Rewarding Musical Choices: HT Review of History, Herstory

Herald-Times MUSIC REVIEW

Bloomington Symphony Orchestra wraps up its season in splendid form

  • By Peter Jacobi H-T Reviewer | pjacobi@heraldt.com

A moving salute to a colleague, a gifted young violist, a knowing concertmaster doing some beautiful work, a conductor who cares and gets to the heart of the music, an orchestra playing with assurance and joy, and a program of rewarding musical choices, one of which required the assistance of a local favorite with a familiar and resonant voice:

Those were the benefits that fans of the Bloomington Symphony Orchestra received for attending the ensemble’s season-closing concert in the Buskirk-Chumley Theater Sunday evening. That’s far more than one sometimes receives and far more than one can always hope for, but so it was for spending time with this community institution, definitely enjoying current artistic prosperity.

The concert’s opening contained sadness, the mourning for and celebration of Steve Main, a long-time and beloved cellist in the orchestra who died recently. His passing brought shared memories flashed on the screen above the Buskirk-Chumley’s stage, a white rose in a seat he would have occupied and an impassioned performance of a brief but noble composition by Jean Sibelius, “Varsang” (“Spring Song”), which evoked a sense of recognition that there remain the wonders of the human spirit and the glories of Earth’s nature to boost us up. The orchestra’s artistic director and conductor, Alejandro Gomez Guillen, directed with noticeable passion, and his musicians responded in kind, inspired by their leader and, of course, thoughts of their departed friend.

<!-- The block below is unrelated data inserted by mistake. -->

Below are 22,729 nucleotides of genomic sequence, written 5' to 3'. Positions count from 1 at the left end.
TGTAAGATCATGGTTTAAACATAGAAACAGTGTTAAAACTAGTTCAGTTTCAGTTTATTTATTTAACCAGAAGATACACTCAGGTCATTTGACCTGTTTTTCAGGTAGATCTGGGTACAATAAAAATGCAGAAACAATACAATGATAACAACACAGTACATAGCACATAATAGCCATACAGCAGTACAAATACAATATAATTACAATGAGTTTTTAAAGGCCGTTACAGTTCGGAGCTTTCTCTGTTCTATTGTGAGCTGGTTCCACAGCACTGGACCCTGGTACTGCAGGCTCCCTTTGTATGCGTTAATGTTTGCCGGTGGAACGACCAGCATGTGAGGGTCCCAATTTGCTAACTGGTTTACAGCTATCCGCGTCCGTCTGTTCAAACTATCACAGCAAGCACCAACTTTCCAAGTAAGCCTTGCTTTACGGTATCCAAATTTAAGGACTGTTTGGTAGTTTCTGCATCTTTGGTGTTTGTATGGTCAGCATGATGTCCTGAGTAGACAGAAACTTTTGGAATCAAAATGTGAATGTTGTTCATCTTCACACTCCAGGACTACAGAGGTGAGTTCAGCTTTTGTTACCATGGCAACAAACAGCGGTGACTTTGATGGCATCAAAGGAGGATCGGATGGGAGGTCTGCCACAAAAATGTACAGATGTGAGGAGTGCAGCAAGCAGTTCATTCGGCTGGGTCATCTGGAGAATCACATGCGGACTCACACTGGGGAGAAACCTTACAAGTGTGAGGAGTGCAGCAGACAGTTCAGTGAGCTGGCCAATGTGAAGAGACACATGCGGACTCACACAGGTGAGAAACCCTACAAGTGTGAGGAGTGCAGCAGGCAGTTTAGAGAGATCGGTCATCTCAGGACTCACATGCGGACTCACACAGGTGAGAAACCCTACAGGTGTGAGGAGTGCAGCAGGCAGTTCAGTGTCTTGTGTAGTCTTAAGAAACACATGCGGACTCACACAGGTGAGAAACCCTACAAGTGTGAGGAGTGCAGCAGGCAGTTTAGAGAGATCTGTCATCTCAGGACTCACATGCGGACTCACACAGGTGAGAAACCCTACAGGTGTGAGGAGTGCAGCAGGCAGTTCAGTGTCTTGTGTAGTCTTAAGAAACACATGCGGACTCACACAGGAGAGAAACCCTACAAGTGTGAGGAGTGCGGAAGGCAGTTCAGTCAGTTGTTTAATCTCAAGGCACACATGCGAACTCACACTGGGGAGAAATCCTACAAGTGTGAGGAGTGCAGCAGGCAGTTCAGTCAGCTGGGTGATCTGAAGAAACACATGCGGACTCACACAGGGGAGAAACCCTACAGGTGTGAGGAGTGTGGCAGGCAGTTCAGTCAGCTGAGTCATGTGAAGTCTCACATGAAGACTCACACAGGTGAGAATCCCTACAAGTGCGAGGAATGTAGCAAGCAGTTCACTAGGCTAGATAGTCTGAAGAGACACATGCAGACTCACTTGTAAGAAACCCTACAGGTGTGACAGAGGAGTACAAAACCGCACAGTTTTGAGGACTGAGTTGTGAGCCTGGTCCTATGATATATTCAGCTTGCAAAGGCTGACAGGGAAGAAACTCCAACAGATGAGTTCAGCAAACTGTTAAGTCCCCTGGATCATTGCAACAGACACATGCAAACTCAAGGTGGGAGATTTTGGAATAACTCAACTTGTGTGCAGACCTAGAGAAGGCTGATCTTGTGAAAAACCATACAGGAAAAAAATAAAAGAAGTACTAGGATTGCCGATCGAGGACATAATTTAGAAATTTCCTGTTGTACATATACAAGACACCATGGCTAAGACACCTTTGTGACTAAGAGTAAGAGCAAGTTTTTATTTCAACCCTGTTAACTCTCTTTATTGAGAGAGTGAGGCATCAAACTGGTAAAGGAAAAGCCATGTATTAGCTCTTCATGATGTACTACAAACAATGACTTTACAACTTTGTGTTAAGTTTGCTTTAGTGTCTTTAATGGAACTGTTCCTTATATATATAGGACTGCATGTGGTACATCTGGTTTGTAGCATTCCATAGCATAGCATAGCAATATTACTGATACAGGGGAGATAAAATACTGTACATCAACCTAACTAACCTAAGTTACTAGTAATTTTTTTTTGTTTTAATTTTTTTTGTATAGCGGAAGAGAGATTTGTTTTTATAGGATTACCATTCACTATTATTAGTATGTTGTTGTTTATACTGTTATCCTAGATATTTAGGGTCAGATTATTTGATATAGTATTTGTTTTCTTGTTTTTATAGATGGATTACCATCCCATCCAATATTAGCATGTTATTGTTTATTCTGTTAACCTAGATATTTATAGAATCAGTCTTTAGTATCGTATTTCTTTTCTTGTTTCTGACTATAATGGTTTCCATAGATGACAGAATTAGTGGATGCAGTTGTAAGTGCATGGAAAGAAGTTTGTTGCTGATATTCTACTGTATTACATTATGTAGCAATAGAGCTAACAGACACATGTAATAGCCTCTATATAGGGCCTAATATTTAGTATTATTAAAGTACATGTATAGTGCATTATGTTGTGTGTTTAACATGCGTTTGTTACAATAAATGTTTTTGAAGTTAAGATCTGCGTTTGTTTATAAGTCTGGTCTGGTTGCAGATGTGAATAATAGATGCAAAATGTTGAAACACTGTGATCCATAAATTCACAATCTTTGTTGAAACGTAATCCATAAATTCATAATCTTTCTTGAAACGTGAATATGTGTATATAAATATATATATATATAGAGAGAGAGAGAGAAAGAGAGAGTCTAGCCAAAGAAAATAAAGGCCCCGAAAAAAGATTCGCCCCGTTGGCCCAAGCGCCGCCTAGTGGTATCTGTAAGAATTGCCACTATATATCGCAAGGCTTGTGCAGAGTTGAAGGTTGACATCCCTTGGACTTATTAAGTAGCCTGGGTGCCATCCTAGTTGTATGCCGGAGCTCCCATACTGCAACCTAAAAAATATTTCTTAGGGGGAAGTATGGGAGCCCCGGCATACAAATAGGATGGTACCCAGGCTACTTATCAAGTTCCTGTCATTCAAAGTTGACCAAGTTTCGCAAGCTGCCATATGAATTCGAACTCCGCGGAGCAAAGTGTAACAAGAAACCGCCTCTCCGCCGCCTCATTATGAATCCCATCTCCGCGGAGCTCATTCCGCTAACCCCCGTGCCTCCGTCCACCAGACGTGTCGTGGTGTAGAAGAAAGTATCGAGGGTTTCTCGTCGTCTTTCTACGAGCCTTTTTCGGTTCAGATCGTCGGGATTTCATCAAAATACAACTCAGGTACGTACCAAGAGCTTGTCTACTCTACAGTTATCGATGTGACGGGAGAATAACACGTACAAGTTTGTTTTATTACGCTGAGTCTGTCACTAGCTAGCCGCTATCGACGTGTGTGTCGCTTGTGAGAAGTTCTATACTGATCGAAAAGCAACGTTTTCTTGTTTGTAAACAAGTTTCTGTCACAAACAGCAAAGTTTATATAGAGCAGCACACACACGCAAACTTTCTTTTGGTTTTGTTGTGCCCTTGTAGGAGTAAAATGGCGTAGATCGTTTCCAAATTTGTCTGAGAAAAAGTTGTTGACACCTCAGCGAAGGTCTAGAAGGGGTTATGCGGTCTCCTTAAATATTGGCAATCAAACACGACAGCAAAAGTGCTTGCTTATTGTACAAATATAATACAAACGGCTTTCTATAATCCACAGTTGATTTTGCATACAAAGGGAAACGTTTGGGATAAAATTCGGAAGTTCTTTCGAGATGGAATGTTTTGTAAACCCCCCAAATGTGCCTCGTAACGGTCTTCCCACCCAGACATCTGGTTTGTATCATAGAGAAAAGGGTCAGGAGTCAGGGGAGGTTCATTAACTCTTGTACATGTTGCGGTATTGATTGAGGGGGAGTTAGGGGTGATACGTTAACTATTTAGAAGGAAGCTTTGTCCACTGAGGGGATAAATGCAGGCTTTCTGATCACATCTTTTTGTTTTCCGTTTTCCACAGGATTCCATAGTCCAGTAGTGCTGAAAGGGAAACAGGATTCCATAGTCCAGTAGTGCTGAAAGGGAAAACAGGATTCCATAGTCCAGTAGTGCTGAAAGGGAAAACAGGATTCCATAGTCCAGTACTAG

Young Gomez Guillen appeared to be swept up by the whole occasion: a concert ending his first season with the orchestra, the music he had chosen, the salute to cellist Main and the presence of his mother on Mother’s Day. She had flown from their native Colombia for the occasion and the holiday. Flowers and words of love became part of the evening.

The conductor introduced, with a filmed interview, the guest soloist, Maeve Whelan, a 16-year-old sophomore at Bloomington High School North and student of Mimi Zweig in the Indiana University String Academy who won this year’s BSO Youth Concerto Competition. A financial reward and a performance with the orchestra come with that victory. Whelan was cheerful during the interview and fully prepared for her opportunity with the orchestra.

Her contribution was the Allegro movement from the Concerto in D Major for Viola and Orchestra by Karl Stamitz, a Mozart contemporary. The music was delightful and difficult. Her handling of it was impressive, requiring the viola soloist to produce beauty of tone and meet a series of high competence tests which, decidedly, she did. Her manner on stage is thoroughly professional. Her playing is a vote for the viola as an instrument of consequence and gorgeous tonal quality. The young lady has real talent.

A talent in public address joined the orchestra for a performance of Aaron Copland’s poetic tribute to our 16th president, “Lincoln Portrait.” WFIU’s veteran announcer and theater/opera critic George Walker narrated the spoken part, based on Lincoln’s speeches. The eloquent Mr. Walker did the content justice, stressing the drama of Lincoln’s words instead of his own warm and calming radio voice. Copland’s music fits the consequence of the subject. It, too, becomes highly dramatic, and the Gomez Guillen-led orchestra gave it a feel of import and spaciousness. The playing was admirable. Ensemble and conductor were in the zone together.

The concert ended with Nikolai Rimsky-Korsakov’s “Scheherazade,” a four-movement tone poem of considerable length and colors meant to represent an exotic East, tales from the Arabian Nights and Scheherazade, the teller of those tales. The first violinist, the concertmaster, gets the assignment to do the telling in exquisite music, here performed by Kit Boulding, the BSO’s lady in the first chair. She’s a superb violinist and handled her duties radiantly. The orchestra was in excellent form, too, having worked a year now with a conductor who considers ensemble of tremendous importance and has both the talent and the desire to draw that out of his aggregation of loyal players. It showed.

In sum: a splendid evening.